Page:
I just read the book 'clean architecture' by Uncle Bob and really like the approach. But the big disappointment came when I tried to implement it in C#. I really hope you can help me with some questions.
What I tried was to implement the following component diagram:
A = Enterprise Business Rules
B = Application Business Rules
C = Interface Adapters
D = Frameworks & Drivers
But some things seem strange to me:
A presenter converts the "OutputData" (with for example date objects) in "ViewModel" (that has only strings and flags). So the interface "Output Boundary" could have a function "present" with a parameter of type "OutputData" and return a value with type "ViewModel". But Output data is not allowed to have a code reference to "ViewModel", so how should this work?
The outer most layer is the only layer where "Frameworks" are allowed. But in frameworks the "controllers" are usually build into the framework. So do I have to build a wrapper? So I would put controllers of the framework in the outermost layer and my own "architecture controllers" to the adapter layer? Seems like over engineering to me.
If I look at concrete implementations on the web, this does not really answer my questions.
For example this guy created a project with three components:
Web.Api - Maps to the layers that hold the Web, UI and Presenter concerns. In the context of our API, this means it accepts input in the form of http requests over the network (e.g., GET/POST/etc.) and returns its output as content formatted as JSON/HTML/XML, etc. The Presenters contain .NET framework-specific references and types, so they also live here as per The Dependency Rule we don't want to pass any of them inward.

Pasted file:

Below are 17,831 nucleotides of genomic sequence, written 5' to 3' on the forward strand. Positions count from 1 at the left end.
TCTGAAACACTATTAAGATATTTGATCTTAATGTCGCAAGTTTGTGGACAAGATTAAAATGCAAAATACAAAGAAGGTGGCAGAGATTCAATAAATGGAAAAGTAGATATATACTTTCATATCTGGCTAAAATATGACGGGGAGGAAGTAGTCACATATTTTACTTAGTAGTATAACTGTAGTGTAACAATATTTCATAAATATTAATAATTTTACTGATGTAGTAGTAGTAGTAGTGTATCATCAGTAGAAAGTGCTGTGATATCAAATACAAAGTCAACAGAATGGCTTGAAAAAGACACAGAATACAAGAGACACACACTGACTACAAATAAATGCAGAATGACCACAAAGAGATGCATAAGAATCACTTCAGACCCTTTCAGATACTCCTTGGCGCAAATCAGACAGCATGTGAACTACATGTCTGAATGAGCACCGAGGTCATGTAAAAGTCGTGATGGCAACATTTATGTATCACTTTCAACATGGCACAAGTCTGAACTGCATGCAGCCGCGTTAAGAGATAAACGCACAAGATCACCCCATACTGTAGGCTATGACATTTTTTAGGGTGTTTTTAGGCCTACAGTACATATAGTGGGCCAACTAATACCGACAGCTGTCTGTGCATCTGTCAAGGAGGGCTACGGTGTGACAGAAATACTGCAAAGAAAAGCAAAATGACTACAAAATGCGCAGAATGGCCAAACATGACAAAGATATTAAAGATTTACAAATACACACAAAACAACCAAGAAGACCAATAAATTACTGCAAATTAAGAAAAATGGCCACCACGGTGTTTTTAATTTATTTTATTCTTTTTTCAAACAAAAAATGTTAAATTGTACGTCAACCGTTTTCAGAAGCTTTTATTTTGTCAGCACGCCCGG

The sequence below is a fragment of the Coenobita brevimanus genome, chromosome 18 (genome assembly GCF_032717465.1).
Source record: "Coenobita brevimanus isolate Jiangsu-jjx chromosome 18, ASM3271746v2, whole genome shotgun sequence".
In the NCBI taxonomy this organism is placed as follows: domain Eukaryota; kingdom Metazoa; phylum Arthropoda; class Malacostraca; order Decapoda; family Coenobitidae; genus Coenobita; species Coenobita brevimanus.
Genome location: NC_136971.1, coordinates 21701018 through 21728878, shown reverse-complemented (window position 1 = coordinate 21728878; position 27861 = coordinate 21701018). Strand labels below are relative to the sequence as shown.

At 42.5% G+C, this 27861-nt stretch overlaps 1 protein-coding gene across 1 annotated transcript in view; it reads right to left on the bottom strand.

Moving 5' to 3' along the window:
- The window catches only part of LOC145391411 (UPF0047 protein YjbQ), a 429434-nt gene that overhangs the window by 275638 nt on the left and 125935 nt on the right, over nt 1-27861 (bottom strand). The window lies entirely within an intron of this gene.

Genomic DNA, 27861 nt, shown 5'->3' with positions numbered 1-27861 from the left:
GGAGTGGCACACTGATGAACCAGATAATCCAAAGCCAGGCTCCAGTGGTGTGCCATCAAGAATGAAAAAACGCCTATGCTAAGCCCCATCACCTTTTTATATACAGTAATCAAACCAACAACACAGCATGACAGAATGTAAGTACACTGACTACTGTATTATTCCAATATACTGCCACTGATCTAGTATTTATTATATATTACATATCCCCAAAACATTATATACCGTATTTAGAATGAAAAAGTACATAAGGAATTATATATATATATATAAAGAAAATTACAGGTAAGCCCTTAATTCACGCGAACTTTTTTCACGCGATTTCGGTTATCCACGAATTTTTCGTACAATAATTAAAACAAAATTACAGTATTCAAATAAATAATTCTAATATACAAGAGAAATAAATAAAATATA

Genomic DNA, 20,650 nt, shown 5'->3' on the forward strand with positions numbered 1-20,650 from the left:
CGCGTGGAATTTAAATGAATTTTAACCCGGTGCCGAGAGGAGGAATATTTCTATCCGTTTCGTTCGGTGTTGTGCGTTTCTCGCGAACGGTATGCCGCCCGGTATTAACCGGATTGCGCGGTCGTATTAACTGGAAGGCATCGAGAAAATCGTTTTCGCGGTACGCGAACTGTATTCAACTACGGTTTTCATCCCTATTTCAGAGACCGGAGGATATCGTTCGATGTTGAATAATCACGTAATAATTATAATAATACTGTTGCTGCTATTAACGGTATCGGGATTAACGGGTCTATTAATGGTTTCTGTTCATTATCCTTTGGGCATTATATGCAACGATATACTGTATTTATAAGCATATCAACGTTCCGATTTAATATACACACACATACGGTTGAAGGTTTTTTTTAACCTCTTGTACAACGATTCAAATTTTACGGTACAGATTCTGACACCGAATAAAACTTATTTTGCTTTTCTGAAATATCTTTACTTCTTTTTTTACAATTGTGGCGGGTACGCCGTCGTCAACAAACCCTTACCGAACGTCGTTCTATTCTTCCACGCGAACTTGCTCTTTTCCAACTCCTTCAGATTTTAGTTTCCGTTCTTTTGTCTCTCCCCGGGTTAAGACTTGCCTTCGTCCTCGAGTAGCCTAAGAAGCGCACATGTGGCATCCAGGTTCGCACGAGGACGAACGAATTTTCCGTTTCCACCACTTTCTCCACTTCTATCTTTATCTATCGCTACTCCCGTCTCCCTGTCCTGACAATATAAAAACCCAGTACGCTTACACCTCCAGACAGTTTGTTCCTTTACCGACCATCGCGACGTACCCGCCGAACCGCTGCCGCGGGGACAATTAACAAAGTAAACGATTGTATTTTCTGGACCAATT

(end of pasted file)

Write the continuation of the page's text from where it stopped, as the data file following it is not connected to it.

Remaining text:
Web.Api.Core - Maps to the layers that hold the Use Case and Entity concerns and is also where our External Interfaces get defined. These innermost layers contain our domain objects and business rules. The code in this layer is mostly pure C# - no network connections, databases, etc. allowed. Interfaces represent those dependencies, and their implementations get injected into our use cases as we'll see shortly.
Web.Api.Infrastructure - Maps to the layers that hold the Database and Gateway concerns. In here, we define data entities, database access (typically in the shape of repositories), integrations with other network services, caches, etc. This project/layer contains the physical implementation of the interfaces defined in our domain layer.
He is not the only one out there having a layer called "infrastructure". But I did not find this layer in the book. Where does it come from? Sometimes people use it for database access, sometimes for services. Where does the term "infrastructure" come from?
He puts "Web, UI and Presenter concerns" in the Web-Layer. So he mixes layers.
On web applications - like an SPA with Angular that accesses an API in the background, I think that my web application should have its own "clean architecture" like described here. My .NET core application on the server also has its own "clean architecture". This makes sense to me. But uncle bob states that "the web is a detail", so this looks like he would treat Angular only as a "detail" and the UI. But probably he did not think of SPAs while he wrote the book... SPAs can have a part of the business rules. So how do you deal with that?